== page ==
I’m a a professional historian, and at the moment my study circles on the slave mother, and the convict/indentured servant mother. Your story resonates very deeply with the history I study. In this period “respectable” white women didn’t nurse their own babies, all the way from slave mistresses to the Queen. Their job was to pop them out, not nourish them. Where slavery didn’t exist, it was the poor who was forcibly weaning their own child at 3 or 4 months old to be a wetnurse for the gentry, and in America it was the convict or slave mother. Especially the slave mother. Even after emancipation, it was the poor black mothers who played the roll of wetnurse. From the moment formula was invented, it was marketed for babies in orphanages, and the children of mothers who weaned them so they could nurse another child for an income, which inevitably was black. Marketing today, as you noted, is still aimed as proclaiming formula as a kind of ‘freedom’.
    And now? In very very very broad general terms the number of white women breastfeeding is increasing, while the number of black women declines or grows at a much slower rate. They are still being denied a choice over their own bodies through predatory marketing.
    Not everyone wants to breastfeed. And as an advocate for nursing that saddens me, but they have a right to their own body – and I respect that. Formula has its place in the world. The marketing of the formula company… not so much.
    Good on you for making a choice that YOU want – not the marketing, not the nurse, not your mother or community or husband. You. Slavery took away those womens right to choose who they fed. Good on you for taking it back.

  • Kinfolk Kollective avatar LaSha ,

    Thanks, Kristy!

  • I just shared this to my page @Breastfeeding Mama Talk. This was an insightful read ! Thank you for opening up . I hope this helps some people understand the need for Black breastfeeding week. You are pretty amazing.

  • oopsie..my bad. I breastfed one of three, whatever works. ?

  • Congrats!

  • Barbara Hein Hall ,

    Powerful!
    Sorry benefits were not discussed earlier!
    Studies show when early on or before pregnancy we make our
    Decision!
    I am one of five and from a culture of formula feeding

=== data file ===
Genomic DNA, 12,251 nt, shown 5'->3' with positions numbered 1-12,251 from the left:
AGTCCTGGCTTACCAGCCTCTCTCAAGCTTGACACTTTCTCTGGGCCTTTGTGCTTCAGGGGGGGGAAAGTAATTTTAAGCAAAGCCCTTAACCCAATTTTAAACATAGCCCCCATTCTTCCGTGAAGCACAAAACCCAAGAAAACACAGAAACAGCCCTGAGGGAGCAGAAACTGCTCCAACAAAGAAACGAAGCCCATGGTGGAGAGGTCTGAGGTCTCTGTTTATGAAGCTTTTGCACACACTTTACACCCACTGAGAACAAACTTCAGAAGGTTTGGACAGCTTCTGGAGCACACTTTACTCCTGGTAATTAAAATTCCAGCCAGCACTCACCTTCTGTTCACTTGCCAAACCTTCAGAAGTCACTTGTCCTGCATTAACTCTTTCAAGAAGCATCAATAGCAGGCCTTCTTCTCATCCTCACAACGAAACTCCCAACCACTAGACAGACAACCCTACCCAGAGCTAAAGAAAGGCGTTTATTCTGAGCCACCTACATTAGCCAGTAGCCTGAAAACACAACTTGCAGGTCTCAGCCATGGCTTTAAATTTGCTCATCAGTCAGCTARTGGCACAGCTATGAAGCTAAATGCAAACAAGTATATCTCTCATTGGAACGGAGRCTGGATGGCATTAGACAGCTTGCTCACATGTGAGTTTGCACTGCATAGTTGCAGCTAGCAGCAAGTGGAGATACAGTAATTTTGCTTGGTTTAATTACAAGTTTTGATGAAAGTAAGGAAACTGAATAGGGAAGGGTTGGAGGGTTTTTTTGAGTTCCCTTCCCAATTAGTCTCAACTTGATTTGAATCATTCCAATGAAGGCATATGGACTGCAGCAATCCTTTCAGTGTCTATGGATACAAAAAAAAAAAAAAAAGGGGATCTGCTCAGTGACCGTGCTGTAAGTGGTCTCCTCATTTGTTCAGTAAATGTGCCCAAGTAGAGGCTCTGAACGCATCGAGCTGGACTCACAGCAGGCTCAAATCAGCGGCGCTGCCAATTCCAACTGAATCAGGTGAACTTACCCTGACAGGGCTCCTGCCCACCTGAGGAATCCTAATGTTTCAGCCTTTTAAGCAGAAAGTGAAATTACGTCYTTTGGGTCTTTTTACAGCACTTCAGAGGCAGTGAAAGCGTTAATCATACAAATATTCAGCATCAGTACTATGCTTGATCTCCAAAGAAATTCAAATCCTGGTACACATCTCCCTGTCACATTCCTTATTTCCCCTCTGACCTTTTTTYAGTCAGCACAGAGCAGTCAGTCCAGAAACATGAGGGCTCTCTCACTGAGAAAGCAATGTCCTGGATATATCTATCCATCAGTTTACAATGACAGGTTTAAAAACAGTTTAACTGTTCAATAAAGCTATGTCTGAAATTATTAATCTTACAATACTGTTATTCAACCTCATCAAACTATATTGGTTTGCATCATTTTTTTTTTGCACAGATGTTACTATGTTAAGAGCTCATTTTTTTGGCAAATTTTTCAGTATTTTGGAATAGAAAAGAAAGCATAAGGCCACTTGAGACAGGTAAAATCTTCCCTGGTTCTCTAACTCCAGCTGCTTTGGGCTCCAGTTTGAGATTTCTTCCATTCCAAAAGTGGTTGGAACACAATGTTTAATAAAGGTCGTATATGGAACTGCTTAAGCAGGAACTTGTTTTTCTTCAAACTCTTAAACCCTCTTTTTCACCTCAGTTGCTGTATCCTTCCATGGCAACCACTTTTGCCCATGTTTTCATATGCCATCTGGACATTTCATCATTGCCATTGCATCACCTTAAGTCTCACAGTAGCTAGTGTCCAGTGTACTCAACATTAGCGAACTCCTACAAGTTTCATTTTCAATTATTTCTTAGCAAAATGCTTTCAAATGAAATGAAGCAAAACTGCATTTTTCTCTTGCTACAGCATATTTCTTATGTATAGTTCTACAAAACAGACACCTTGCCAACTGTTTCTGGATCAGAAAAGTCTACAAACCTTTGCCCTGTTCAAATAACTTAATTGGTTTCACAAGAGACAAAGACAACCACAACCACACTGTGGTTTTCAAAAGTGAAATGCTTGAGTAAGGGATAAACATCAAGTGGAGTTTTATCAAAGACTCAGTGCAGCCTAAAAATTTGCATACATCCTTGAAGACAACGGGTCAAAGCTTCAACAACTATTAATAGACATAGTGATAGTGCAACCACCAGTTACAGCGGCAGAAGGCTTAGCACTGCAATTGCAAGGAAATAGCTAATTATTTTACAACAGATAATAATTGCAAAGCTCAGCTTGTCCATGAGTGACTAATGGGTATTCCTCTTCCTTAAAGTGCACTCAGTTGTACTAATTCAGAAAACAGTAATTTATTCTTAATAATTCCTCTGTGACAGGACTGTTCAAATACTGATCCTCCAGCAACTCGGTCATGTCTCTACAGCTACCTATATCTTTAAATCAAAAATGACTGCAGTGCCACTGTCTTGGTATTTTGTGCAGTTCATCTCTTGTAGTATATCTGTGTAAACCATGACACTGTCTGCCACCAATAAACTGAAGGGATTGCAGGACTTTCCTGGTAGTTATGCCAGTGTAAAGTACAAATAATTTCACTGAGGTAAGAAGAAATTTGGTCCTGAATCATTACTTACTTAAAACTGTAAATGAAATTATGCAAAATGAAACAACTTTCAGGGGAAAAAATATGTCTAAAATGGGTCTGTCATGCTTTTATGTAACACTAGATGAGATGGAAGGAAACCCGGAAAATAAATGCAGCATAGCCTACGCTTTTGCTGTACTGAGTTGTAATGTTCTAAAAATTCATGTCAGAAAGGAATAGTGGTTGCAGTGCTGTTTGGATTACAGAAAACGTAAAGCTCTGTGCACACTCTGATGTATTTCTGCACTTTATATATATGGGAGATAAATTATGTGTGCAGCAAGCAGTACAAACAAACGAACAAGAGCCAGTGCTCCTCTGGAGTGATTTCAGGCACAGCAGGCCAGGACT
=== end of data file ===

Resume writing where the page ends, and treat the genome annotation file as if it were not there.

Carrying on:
And mom fed us all by bottle, formula not for long
    Cause she could not afford it!
    I am aware of the history of slavery and wet nursing not only with
    The African Americans but of other cultures! The connection and the bad
    Sense that is felt by many African American mothers.
    Hopefully with education at the right time and teaching / promoting
    Choice of all the benefits at the right time will increase BF rates!
    I have learned to fine tune my message as an IBCLC.
    Also as a L + D nurse we like to put all babies skin to skin!
    Close to 40 years of experience I love to promote mums r restaurant but I
    Believe in mums informed choice! Thanks for sharing!

  • Oh no! Well, all the same. A brilliantly written article and when you are pregnant again, you’ll be a better more experienced mom. Being a mother is all instinct, you do what you know in your gut and in your heart is best for your baby. No one can tell you otherwise, no doctor, society whatever.

  • Thank you for continually telling your story and how it connects to the past. You connect many things and light bulbs are always going off in my own head whether I say anything in response to your blog posts or not. Thank you for what you do.

    I hope the revolution of taking back control of your own body and what YOU choose to use it for brings you all kinds of confidence and power. <3

  • I love this Sha!

  • Kinfolk Kollective avatar LaSha ,

    I’m not pregnant yet. ?? Everybody’s been saying the same. I think I inadvertently made it seem like I was.

  • Congratulations on your new baby. What a blessing.